Maureen Gapp said she had spent $65,000 on permits for her house. “Before we spent [it], they could have told us, ‘That’s not really a lot,’ ” she said.

After an executive session, Big Island Land Board member Rob Pacheco said the subdivision issue a serious legal problem, “and we don’t have the answer.”

Because the deadline to decide on the permit application was only days away, Lemmo recommended that the Gapps either withdraw their application and re-file later, or that the Land Board deny it and they could seek a contested case hearing.

Deputy attorney general Linda Chow noted that a contested case hearing is cheaper. It costs just $100 to file a petition and that fee can be waived. It costs $2,500 to file a new CDUA, no exceptions.

Chow and Lemmo added that should the board grant a contested case hearing, the board would not need to hire a hearing officer. It could mediate a settlement.

The board went round and round trying to choose the best way forward; Pacheco said his head hurt. Chow warned the board that if it did approve the permit and it turns out that the approval was illegal because the subdivision was illegal, the Gapps end up receiving a CDUP anyway, but without any special conditions.

“We need time to resolve the subdivision issue. … A contested case hearing seems like our only way forward at this point,” Land Board chair William Aila said.

At-large board member Sam Gon, however, moved to approve the permit on the condition that the subdivision issue be resolved and the resulting conditions be set by the OCCL and the board’s chair. But after Chow warned Gon that the issue may not be resolvable, he withdrew his motion.

Pacheco then moved to approve OCCL’s recommendation to deny the permit. He added that if the Gapps requested a contested case hearing, the fee should be waived. His motion was unanimously approved.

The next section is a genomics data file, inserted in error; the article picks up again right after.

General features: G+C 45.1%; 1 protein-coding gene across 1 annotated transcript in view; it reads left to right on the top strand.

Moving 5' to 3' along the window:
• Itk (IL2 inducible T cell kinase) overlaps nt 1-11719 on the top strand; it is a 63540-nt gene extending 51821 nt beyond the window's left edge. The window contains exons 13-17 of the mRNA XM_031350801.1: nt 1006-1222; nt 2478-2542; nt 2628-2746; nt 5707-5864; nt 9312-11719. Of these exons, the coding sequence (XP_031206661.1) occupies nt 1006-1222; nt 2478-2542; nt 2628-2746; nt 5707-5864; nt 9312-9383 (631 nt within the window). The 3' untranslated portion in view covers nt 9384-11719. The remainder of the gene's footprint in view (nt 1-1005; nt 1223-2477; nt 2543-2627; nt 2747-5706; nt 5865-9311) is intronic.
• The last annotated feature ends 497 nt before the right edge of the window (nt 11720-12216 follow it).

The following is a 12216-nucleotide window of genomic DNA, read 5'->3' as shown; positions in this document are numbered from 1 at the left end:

“Sorry, folks,” he told the Gapps after the vote.


Former Board Chair Opposes Easement Enforcement Cases

Former Land Board chair Peter Young appears before the board from time to time as a consultant to companies or landowners seeking its approval. But on October 26, Young was simply a member of the public when he testified at length on a request by the DLNR’s Land Division to grant a non-exclusive easement to the Puamana Community Association for five “illegal” shoreline encroachments in Lahaina and to assess a $500 fine and $940 in administrative costs.

The association is seeking a shoreline certification so that it can repair a wall of a swimming pool that was built in the 1930s. The association’s representative, Mark Roy, did not oppose the recommendation to grant an easement for 1,895 square feet for a seawall, a groin, and some footings. He also did not object to the proposed fines.

Young, however, had a problem with the whole thing.

“I’m not hired by anyone to work on this. I do believe there should be some amendments incorporated,” he said.

His main concern was the DLNR’s policy of penalizing landowners for encroachments on state land resulting from beach erosion. The fines and often expensive easements arising from these situations are unintended consequences of a Land Board policy against shoreline hardening that he helped enforce.